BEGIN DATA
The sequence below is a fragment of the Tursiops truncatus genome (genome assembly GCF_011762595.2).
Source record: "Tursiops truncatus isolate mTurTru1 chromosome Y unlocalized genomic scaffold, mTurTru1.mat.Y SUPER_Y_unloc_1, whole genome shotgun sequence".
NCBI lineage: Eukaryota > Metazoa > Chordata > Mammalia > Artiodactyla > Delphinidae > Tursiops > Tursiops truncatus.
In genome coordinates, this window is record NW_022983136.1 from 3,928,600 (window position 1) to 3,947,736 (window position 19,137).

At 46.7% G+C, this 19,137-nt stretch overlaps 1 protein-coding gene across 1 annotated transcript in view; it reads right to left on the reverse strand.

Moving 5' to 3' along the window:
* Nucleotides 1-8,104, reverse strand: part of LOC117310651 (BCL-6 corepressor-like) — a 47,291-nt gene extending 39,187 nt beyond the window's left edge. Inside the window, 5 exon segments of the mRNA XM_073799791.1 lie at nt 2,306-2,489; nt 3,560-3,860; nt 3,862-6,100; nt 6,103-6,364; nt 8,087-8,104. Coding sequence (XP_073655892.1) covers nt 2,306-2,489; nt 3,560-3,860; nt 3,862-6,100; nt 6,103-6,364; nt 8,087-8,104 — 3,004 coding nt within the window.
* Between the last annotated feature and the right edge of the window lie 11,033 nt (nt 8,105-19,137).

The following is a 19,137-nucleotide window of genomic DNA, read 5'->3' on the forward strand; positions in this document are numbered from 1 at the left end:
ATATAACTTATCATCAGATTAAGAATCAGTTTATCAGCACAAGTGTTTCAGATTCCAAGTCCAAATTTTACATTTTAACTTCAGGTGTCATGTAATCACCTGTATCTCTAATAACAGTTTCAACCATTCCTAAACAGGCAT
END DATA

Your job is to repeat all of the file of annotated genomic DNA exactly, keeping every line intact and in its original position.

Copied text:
The sequence below is a fragment of the Tursiops truncatus genome (genome assembly GCF_011762595.2).
Source record: "Tursiops truncatus isolate mTurTru1 chromosome Y unlocalized genomic scaffold, mTurTru1.mat.Y SUPER_Y_unloc_1, whole genome shotgun sequence".
NCBI lineage: Eukaryota > Metazoa > Chordata > Mammalia > Artiodactyla > Delphinidae > Tursiops > Tursiops truncatus.
In genome coordinates, this window is record NW_022983136.1 from 3,928,600 (window position 1) to 3,947,736 (window position 19,137).

At 46.7% G+C, this 19,137-nt stretch overlaps 1 protein-coding gene across 1 annotated transcript in view; it reads right to left on the reverse strand.

Moving 5' to 3' along the window:
* Nucleotides 1-8,104, reverse strand: part of LOC117310651 (BCL-6 corepressor-like) — a 47,291-nt gene extending 39,187 nt beyond the window's left edge. Inside the window, 5 exon segments of the mRNA XM_073799791.1 lie at nt 2,306-2,489; nt 3,560-3,860; nt 3,862-6,100; nt 6,103-6,364; nt 8,087-8,104. Coding sequence (XP_073655892.1) covers nt 2,306-2,489; nt 3,560-3,860; nt 3,862-6,100; nt 6,103-6,364; nt 8,087-8,104 — 3,004 coding nt within the window.
* Between the last annotated feature and the right edge of the window lie 11,033 nt (nt 8,105-19,137).

The following is a 19,137-nucleotide window of genomic DNA, read 5'->3' on the forward strand; positions in this document are numbered from 1 at the left end:
ATATAACTTATCATCAGATTAAGAATCAGTTTATCAGCACAAGTGTTTCAGATTCCAAGTCCAAATTTTACATTTTAACTTCAGGTGTCATGTAATCACCTGTATCTCTAATAACAGTTTCAACCATTCCTAAACAGGCAT